China adopts first anti-drug law

Updated: 2007-12-29 13:52

BEIJING -- Chinese lawmakers adopted the country's first-ever anti-drug law here on Saturday in a bid to curb drug-related crimes and reduce the growing number of users, especially under-aged addicts.

The bill says the owners and managers of discos, bars, nightclubs and other entertainment venues are responsible to report drug takers to the police or will be punished otherwise.

The police are authorized, if necessary, to search people and their luggage for illegal drugs at key public places, such as train stations, long-distance bus stations and border crossings.

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The number of drug takers in China grew 35 percent over a five-year period to 1.16 million in early 2005, according to police data. It is estimated that the country has more than 700,000 heroin addicts, of which 69 percent are under 35.

According to the law, drug addicts might be allowed to recover in their communities in a limited period of three years, rather than being confined to rehabilitation centers as the current drug control regulation requires.

The bill says "drug-addicted minors under 16, pregnant women and those who breast-feed babies less than one year old are not appropriate for compulsive isolated drug rehabilitation."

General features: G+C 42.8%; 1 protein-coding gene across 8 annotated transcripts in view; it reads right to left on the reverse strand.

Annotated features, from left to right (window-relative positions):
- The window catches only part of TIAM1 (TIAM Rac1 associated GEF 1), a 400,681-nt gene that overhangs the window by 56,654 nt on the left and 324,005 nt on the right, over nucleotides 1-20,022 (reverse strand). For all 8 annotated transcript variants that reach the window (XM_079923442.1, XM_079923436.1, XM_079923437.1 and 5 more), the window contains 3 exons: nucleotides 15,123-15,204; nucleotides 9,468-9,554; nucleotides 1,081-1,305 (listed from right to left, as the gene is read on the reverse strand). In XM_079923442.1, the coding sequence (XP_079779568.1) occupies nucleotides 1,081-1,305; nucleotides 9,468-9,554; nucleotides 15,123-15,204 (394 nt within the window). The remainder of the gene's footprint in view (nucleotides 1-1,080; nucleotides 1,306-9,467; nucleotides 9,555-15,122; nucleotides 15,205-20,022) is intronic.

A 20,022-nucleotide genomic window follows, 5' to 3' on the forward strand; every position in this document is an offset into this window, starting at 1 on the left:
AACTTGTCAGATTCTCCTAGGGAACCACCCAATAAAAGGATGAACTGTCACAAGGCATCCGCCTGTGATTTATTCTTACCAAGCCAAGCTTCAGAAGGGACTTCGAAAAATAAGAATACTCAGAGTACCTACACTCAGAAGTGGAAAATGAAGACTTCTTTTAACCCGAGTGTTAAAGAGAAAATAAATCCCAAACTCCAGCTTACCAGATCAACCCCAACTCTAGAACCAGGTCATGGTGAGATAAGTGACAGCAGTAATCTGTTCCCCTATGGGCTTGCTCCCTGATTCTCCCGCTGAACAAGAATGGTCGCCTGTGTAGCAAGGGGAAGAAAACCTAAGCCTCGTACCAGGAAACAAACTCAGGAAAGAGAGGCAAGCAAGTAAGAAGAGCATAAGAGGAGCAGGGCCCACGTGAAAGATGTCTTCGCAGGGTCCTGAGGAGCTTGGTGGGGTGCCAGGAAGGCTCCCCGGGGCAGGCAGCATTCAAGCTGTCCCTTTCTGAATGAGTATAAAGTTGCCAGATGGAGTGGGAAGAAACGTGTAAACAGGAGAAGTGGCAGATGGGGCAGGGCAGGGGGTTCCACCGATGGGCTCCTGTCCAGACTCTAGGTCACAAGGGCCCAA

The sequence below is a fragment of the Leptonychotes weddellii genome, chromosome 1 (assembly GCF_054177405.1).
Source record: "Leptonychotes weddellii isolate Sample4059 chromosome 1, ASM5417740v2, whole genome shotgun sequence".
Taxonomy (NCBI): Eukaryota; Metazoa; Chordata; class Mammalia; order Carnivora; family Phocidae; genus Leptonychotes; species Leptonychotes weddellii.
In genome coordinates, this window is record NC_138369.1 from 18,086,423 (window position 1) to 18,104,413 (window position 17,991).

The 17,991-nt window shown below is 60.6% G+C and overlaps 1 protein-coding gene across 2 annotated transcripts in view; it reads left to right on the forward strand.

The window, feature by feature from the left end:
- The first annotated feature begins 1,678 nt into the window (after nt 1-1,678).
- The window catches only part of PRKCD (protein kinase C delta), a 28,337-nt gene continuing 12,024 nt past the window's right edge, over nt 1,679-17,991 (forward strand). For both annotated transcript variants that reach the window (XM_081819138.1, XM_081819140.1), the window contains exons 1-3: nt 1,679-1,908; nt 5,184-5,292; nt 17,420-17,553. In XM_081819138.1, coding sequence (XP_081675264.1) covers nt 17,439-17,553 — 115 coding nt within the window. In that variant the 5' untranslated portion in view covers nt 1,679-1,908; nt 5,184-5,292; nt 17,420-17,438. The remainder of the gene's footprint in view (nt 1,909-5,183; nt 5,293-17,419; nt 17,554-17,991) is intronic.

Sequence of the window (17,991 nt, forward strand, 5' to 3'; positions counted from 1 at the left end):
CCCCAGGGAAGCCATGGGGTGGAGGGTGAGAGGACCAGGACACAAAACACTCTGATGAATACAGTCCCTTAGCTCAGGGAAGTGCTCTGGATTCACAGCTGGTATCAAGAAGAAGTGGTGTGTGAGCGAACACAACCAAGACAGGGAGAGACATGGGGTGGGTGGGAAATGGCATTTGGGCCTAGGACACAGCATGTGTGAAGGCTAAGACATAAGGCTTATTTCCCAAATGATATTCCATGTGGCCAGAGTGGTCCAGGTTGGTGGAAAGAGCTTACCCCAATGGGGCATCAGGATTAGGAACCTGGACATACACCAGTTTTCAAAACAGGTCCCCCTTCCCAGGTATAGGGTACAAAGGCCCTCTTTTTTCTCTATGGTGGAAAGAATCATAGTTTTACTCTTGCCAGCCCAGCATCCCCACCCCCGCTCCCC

Lawmakers said it was imperative to introduce the anti-drug law to crack down on drug-related crimes, protect public health and maintain social order.

The law also sets strict rules on the clinical use of pharmaceuticals and other chemicals and medicines that could be used to make illegal narcotics, such as methadone and ephedrine.

Opium, heroin, marijuana, methamphetamine hydrochloride -- commonly known as "ice" -- morphine and cocaine were listed as banned drugs in the bill, which was introduced to legislation in August 2006.

The bill stipulates that Chinese police should share information with other countries and international organizations and enhance collaboration in investigations.

The law, which will take effect on June, 1, 2008, was adopted at the weeklong 31th session of the Standing Committee of the National People's Congress (NPC), or the country's top legislature.

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